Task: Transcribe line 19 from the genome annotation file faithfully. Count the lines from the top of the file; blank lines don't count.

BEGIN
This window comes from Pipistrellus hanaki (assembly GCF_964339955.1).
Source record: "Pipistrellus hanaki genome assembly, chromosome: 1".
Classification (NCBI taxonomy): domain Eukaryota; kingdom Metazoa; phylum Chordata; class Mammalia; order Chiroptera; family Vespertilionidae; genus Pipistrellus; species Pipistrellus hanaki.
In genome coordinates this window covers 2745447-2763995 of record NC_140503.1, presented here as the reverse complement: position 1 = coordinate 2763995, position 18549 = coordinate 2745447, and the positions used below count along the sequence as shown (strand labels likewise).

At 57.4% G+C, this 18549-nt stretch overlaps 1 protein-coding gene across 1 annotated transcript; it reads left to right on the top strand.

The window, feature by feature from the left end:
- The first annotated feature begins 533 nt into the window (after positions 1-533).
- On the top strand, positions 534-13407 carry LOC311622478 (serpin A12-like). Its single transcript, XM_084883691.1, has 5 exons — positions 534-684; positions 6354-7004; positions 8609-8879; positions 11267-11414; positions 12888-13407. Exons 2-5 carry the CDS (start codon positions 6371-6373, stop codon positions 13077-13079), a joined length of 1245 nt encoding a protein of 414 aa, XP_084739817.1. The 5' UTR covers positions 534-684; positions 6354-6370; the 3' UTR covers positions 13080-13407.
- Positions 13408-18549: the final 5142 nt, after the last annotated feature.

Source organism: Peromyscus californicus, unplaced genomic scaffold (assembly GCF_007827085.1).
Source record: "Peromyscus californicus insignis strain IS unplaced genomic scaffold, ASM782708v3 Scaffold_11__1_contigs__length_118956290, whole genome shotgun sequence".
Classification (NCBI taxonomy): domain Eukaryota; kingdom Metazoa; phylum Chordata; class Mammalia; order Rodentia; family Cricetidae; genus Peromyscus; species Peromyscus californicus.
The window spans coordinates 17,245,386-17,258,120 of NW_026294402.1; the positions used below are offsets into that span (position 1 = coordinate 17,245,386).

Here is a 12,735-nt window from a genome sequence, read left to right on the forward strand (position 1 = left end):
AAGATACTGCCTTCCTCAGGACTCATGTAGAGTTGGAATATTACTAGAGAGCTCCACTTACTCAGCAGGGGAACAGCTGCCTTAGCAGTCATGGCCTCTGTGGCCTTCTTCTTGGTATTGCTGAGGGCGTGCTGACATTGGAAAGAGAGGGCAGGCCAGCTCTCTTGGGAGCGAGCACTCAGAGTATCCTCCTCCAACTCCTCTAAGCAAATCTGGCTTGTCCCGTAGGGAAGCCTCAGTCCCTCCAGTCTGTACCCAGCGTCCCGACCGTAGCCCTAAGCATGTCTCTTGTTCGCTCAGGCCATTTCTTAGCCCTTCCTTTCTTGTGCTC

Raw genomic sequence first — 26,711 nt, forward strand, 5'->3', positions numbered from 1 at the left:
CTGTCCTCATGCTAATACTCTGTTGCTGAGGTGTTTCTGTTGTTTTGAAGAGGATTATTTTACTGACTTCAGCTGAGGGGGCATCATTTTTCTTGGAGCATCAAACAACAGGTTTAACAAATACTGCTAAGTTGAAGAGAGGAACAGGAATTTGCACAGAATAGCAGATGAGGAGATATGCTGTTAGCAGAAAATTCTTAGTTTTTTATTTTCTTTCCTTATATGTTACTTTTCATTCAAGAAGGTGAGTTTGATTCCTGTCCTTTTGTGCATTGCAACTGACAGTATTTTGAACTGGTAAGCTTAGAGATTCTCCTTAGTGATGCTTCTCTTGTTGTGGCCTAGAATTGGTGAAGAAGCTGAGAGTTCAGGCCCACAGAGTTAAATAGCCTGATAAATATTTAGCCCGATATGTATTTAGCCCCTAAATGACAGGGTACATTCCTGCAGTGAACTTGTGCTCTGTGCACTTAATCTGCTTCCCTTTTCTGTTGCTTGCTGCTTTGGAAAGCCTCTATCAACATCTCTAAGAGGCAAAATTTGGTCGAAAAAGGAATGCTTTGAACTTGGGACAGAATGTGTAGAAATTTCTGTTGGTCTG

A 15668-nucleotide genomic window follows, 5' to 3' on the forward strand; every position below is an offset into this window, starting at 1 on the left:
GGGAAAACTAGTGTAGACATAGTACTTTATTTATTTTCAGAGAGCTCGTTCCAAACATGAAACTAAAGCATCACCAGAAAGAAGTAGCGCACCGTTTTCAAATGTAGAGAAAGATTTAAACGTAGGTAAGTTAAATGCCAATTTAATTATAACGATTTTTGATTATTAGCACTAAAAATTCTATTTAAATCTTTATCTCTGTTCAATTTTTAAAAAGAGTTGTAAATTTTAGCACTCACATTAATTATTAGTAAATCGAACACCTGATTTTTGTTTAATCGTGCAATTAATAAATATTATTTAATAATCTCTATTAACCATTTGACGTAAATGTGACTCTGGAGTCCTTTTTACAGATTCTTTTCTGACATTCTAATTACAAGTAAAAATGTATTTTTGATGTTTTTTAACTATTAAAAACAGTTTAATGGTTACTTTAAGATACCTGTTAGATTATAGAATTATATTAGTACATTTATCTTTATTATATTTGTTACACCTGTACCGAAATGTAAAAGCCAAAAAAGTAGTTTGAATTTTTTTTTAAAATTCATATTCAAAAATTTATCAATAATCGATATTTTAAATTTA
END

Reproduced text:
GGGAAAACTAGTGTAGACATAGTACTTTATTTATTTTCAGAGAGCTCGTTCCAAACATGAAACTAAAGCATCACCAGAAAGAAGTAGCGCACCGTTTTCAAATGTAGAGAAAGATTTAAACGTAGGTAAGTTAAATGCCAATTTAATTATAACGATTTTTGATTATTAGCACTAAAAATTCTATTTAAATCTTTATCTCTGTTCAATTTTTAAAAAGAGTTGTAAATTTTAGCACTCACATTAATTATTAGTAAATCGAACACCTGATTTTTGTTTAATCGTGCAATTAATAAATATTATTTAATAATCTCTATTAACCATTTGACGTAAATGTGACTCTGGAGTCCTTTTTACAGATTCTTTTCTGACATTCTAATTACAAGTAAAAATGTATTTTTGATGTTTTTTAACTATTAAAAACAGTTTAATGGTTACTTTAAGATACCTGTTAGATTATAGAATTATATTAGTACATTTATCTTTATTATATTTGTTACACCTGTACCGAAATGTAAAAGCCAAAAAAGTAGTTTGAATTTTTTTTTAAAATTCATATTCAAAAATTTATCAATAATCGATATTTTAAATTTA